• In the fight for survival, the role of the elite was seen as essential; from 1841, the leadership of French Canadian society was assumed by the Roman Catholic Church. Consequently:
    • religion was increasingly stressed as the primary characteristic distinguishing the French Canadian people from their ‘Protestant’ environment. It became the prime focus of survival, the ‘first pillar of  survival’ (as will be explained later in the course). It will be the duty of French Canadians to spread the religion and the values associated with it. This is what Michel Brunet called Messianism.
    • conservative values came to predominate; the focus is on ‘preserving’ the past, what there was rather than development in the future.
    • rural values will be preached; the 'Anglo-Saxon' world was a capitalist, urban and industrial world. To enter such a world is to put on the line your faith, hence your survival. It is best to remain on the land where conservative, rural values, belief in God still predominate. This is what Michel Brunet called agriculturalism.
    • the Church preached the distrust of the state (Brunet calls this anti-statism); the state was seen as foreign to the group, dominated as it was by a majority alien in culture and religion to the Québécois. Those who control this state often are seen as attempting to destroy French Canada; sometimes, they were called 'Negro-Kings'. It is best to rely on the Church to provide the services which one would normally associate with the State (charity, health, welfare, education); the Church is the guardian not just of the faith of the people but of the  nation as well.
    • Xenophobic tendencies, the rejection and fear of ‘others’ will also appear from this time. Gone were the days of liberal and tolerant views toward others. ‘Others’ will be perceived as a threat to the nation.
  • One of the most important consequences was the birth of the separatist and federalist attitudes or ideologies. For explanation, see the discussion below.

The Birth of the Federalist and Separatist attitudes following the passage of the Union Act

As French Canada focused increasingly on the existential question of its survival in a foreign and somewhat hostile environment, two attitudes arose to the question of how best to assure the survival of the community: the federalist and the separatist. These were typified by the two great political leaders in Quebec at that time: Louis-Hippolyte Lafontaine and Louis Joseph Papineau.

Lafontaine had been a former follower of Papineau during the time of the Rebellions of 1837-38. He had fled to the USA during the Rebellion of 1837 and upon his return in 1838 he had been arrested and jailed, though he was eventually released without the benefit of a trial. After 1841 emerged as the leader of the French Canadian Block in the new legislature of the United Province of Canada. While voicing the discontent of his compatriots against a union devised to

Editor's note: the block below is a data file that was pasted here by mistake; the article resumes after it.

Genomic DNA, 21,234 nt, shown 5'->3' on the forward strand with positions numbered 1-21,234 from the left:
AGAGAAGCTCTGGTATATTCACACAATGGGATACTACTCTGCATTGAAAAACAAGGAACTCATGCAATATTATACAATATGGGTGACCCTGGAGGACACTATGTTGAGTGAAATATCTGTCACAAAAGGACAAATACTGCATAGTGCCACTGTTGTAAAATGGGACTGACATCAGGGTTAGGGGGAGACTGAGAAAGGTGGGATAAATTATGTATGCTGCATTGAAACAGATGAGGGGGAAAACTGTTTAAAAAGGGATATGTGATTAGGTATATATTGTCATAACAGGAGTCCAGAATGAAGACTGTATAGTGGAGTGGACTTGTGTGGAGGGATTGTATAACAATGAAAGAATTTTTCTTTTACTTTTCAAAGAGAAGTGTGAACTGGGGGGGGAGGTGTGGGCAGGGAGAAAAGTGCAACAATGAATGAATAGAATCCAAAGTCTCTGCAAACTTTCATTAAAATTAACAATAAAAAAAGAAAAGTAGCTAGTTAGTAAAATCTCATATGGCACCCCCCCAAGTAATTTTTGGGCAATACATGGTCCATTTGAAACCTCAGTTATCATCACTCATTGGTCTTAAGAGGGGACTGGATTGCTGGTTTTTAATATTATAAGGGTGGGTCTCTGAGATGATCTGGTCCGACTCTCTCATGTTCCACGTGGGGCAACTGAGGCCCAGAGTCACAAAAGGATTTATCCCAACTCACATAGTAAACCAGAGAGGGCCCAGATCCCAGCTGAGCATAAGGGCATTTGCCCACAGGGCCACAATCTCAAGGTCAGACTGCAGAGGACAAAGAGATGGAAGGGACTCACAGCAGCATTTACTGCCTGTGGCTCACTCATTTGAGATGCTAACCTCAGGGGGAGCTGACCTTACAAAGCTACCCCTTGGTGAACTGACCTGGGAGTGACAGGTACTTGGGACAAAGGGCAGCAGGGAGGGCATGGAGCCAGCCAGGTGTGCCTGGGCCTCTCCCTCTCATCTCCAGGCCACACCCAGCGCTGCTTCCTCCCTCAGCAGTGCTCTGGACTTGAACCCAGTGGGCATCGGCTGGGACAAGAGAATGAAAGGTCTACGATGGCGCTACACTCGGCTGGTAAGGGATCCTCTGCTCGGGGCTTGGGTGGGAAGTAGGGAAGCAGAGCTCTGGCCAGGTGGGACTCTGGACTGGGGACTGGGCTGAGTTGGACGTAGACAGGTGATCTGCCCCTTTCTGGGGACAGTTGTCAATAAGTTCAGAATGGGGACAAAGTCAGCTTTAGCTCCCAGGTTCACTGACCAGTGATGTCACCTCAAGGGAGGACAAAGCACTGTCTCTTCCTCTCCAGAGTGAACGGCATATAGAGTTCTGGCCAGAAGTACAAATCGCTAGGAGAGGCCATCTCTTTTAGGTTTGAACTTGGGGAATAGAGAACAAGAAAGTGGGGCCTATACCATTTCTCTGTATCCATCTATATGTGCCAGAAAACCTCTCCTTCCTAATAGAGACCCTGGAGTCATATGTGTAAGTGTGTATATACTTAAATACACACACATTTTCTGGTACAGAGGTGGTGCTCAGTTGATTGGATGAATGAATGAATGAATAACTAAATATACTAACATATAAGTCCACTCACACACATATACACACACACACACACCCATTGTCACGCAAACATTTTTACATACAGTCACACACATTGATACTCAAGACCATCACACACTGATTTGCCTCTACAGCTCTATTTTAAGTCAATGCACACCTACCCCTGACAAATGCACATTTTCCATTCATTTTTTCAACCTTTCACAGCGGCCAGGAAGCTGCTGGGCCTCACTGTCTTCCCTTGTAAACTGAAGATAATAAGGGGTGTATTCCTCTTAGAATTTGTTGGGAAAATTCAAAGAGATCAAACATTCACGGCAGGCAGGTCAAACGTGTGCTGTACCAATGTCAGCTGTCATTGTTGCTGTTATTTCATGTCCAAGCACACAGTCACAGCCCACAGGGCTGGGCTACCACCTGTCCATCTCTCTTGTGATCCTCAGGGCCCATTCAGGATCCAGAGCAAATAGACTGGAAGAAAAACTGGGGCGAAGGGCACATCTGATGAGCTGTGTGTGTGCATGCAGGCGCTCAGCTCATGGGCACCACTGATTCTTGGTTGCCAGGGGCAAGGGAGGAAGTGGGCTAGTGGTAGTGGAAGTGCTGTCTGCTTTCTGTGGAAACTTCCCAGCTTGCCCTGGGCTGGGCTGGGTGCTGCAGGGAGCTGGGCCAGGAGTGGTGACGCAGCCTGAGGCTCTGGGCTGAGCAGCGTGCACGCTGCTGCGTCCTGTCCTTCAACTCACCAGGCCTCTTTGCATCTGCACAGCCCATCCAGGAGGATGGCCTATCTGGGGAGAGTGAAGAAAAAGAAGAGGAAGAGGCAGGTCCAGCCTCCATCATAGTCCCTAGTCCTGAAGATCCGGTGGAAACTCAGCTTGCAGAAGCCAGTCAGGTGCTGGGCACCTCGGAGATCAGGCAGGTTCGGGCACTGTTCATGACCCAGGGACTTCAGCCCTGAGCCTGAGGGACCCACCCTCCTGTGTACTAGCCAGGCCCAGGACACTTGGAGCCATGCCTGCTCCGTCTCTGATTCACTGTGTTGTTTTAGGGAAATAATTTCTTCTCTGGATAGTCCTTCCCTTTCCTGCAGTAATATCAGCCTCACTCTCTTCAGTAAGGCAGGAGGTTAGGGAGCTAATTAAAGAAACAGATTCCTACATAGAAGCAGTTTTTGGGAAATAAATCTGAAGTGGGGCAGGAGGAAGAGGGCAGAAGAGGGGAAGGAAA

destroy them, he believed that the way to assure the survival of French Canada was to seek to cooperate with English Canada. By supporting goals (economic development and Responsible Government) that both the English and the French had in common, he hoped to gain support from his allies in Upper Canada to make the Union more acceptable to the French, and especially to gain rights for the French language and laws. In his view, the best way to assure the survival of French Canada was to cooperate with English Canada, to develop common bonds, to focus on what united all Canadians. He typified the ‘federalist’ attitude: cooperate to gain rights, the survival of French Canada is dependant on the survival of Canada. The union of Lafontaine and Baldwin, and later of Macdonald and Cartier, typified this federalist attitude that later leaders like Laurier, Lapointe, St. Laurent and Trudeau are going to follow.

There was a second attitude that could be taken to the threat of assimilation posed by the new Union of 1840-41: the separatist attitude. To the question of how best to assure the survival of French Canada, Louis-Joseph Papineau answered increasingly by destroying the union, withdrawing cooperation and creating a separate state controlled by the Quebecois and dedicated to the sole proposition of the preservation of this state and people. To Papineau, cooperation would only eventually bring about the subordination of his nation and its assimilation to the English speaking world. He preached a form of isolationism although he was himself rather internationalist in outlook. In the rest of his political career, he fought bitterly the Union and his political rival Lafontaine.

Yet, what must be seen above the apparent differences, is that both attitudes share much in common: both wish to assure the survival of French Canada and both made of this survival their priority politically; both made the survival of Quebec their priority and not that of Canada. This is, in part, what most distinguishes the French Canadian federalist attitude from the federalists of the rest of Canada. One is primarily focused on Quebec, the other on Canada.

© 1998 Claude Bélanger, Marianopolis College